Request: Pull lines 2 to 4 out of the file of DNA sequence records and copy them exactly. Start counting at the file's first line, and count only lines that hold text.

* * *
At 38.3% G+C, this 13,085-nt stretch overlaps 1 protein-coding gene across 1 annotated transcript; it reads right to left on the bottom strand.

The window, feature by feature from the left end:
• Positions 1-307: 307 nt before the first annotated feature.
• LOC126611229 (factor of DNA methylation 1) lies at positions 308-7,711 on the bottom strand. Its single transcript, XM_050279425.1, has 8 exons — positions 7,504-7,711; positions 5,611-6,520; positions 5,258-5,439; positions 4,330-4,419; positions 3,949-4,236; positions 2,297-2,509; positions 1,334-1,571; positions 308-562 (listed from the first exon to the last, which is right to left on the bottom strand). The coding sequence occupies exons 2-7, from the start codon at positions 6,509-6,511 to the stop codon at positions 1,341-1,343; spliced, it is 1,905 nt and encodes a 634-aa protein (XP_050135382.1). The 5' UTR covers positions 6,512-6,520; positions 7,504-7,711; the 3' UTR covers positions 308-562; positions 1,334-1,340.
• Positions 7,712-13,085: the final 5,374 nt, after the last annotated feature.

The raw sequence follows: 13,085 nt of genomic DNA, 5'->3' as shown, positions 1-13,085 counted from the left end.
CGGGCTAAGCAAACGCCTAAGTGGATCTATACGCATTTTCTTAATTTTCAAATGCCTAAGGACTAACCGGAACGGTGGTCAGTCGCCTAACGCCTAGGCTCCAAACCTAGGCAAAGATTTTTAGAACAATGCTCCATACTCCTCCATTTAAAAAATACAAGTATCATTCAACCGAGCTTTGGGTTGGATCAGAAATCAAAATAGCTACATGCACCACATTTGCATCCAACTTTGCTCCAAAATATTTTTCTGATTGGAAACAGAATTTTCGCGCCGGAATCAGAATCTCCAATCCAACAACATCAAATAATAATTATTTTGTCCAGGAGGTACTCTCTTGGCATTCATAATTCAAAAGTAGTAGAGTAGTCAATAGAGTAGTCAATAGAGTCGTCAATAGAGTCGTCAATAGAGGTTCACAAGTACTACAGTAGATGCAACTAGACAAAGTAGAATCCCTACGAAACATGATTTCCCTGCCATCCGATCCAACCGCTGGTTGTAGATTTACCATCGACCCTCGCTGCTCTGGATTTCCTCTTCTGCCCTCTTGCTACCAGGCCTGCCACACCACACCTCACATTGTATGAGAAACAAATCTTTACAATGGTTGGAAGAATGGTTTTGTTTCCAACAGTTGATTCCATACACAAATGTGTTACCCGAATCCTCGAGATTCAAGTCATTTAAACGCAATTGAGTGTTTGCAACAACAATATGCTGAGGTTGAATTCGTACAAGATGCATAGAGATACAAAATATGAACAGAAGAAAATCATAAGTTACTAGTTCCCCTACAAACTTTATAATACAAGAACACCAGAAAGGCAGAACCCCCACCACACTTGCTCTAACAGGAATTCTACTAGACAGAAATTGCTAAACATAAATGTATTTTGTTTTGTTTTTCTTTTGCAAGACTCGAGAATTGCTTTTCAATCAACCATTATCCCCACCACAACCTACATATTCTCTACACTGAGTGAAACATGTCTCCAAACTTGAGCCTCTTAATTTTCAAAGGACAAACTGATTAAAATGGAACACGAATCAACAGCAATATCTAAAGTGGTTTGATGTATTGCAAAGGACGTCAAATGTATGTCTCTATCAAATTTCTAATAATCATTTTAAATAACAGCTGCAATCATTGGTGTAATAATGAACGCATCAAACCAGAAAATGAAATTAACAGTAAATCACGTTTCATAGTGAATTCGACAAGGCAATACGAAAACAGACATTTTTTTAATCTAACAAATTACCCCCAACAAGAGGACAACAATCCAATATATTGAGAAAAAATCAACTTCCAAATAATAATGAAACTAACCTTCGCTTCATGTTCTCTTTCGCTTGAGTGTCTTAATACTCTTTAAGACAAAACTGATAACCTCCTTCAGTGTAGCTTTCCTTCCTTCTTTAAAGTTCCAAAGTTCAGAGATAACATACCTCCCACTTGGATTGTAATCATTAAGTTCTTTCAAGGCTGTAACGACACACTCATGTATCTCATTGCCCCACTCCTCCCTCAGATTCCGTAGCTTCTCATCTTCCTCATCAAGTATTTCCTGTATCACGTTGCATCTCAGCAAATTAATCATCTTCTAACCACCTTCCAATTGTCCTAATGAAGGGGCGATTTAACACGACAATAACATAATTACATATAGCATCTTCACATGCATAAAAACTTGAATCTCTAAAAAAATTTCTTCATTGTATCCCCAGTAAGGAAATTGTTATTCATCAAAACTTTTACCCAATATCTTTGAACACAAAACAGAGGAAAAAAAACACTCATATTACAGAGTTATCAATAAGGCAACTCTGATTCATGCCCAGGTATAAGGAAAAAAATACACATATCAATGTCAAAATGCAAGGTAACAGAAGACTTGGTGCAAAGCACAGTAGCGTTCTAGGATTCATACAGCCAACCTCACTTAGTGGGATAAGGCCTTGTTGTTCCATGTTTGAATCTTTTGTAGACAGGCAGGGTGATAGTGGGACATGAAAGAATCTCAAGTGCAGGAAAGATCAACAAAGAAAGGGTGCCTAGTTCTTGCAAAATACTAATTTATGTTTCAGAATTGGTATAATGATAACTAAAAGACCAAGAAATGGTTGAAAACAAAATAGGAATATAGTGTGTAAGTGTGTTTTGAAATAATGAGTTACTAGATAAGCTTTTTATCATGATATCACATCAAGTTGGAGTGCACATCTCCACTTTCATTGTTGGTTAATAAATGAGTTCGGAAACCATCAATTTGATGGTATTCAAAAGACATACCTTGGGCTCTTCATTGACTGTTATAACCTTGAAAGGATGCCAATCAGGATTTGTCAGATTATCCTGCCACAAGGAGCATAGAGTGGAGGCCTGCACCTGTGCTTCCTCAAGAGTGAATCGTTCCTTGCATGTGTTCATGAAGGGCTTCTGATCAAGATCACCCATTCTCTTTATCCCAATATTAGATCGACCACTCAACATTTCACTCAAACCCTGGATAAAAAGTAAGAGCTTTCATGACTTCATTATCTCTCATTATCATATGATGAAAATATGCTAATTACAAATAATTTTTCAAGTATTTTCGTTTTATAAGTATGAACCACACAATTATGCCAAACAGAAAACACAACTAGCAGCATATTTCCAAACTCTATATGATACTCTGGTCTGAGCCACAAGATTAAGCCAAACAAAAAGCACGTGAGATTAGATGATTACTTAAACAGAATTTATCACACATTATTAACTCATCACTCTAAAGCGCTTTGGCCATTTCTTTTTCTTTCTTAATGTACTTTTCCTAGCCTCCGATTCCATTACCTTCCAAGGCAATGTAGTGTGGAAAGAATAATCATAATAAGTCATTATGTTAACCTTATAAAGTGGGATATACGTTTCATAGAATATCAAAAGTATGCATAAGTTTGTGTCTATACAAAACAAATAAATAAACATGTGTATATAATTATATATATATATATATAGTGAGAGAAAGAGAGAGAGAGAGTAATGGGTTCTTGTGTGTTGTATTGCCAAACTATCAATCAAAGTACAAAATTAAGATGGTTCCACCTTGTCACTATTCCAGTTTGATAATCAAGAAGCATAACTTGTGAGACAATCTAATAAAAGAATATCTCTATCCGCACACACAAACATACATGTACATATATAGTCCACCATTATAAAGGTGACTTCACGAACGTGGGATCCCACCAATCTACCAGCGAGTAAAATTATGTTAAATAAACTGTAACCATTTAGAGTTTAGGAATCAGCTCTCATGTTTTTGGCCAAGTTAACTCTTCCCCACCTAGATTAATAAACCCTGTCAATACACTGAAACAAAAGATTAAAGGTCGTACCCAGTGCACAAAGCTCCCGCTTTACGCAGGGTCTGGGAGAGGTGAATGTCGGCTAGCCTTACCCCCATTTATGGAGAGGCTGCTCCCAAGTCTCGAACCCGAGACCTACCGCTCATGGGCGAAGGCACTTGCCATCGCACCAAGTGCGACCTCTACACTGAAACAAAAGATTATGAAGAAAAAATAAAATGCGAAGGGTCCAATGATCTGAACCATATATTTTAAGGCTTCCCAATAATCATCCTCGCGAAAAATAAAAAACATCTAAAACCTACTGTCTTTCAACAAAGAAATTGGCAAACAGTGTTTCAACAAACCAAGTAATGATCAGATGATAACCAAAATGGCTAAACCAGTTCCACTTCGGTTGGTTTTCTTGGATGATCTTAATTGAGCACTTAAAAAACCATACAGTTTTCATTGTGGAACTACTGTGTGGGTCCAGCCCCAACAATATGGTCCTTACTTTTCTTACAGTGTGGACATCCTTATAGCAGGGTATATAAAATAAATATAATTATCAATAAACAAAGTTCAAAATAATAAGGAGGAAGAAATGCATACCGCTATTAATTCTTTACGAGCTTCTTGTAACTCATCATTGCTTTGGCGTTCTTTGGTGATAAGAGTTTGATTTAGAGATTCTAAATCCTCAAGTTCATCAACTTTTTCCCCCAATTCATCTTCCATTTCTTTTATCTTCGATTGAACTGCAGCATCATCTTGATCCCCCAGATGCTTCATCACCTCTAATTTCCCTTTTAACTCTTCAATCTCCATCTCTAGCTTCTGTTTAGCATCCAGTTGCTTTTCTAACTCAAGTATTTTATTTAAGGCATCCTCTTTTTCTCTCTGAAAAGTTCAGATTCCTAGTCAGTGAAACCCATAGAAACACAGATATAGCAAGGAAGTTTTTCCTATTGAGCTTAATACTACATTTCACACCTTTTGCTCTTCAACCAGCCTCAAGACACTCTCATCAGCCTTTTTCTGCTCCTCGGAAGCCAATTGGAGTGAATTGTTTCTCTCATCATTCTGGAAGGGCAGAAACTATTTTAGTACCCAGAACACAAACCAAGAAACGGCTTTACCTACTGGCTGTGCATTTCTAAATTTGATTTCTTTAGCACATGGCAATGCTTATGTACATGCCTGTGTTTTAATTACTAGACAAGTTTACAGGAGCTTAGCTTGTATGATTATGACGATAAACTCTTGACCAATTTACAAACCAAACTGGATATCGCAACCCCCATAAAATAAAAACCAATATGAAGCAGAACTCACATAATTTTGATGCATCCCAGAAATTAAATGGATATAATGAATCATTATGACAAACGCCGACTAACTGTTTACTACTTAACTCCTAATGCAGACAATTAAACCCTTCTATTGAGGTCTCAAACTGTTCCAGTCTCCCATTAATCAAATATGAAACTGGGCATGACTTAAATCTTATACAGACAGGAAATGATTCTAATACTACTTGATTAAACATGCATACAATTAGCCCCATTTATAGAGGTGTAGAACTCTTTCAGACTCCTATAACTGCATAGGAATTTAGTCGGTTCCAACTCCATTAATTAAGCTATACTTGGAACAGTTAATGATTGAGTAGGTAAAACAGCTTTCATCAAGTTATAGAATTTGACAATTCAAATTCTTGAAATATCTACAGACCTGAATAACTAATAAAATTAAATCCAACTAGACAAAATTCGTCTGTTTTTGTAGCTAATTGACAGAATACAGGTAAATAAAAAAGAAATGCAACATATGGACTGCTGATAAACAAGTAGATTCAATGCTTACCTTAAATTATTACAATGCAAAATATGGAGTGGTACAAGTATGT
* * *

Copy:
The window, feature by feature from the left end:
• Positions 1-307: 307 nt before the first annotated feature.
• LOC126611229 (factor of DNA methylation 1) lies at positions 308-7,711 on the bottom strand. Its single transcript, XM_050279425.1, has 8 exons — positions 7,504-7,711; positions 5,611-6,520; positions 5,258-5,439; positions 4,330-4,419; positions 3,949-4,236; positions 2,297-2,509; positions 1,334-1,571; positions 308-562 (listed from the first exon to the last, which is right to left on the bottom strand). The coding sequence occupies exons 2-7, from the start codon at positions 6,509-6,511 to the stop codon at positions 1,341-1,343; spliced, it is 1,905 nt and encodes a 634-aa protein (XP_050135382.1). The 5' UTR covers positions 6,512-6,520; positions 7,504-7,711; the 3' UTR covers positions 308-562; positions 1,334-1,340.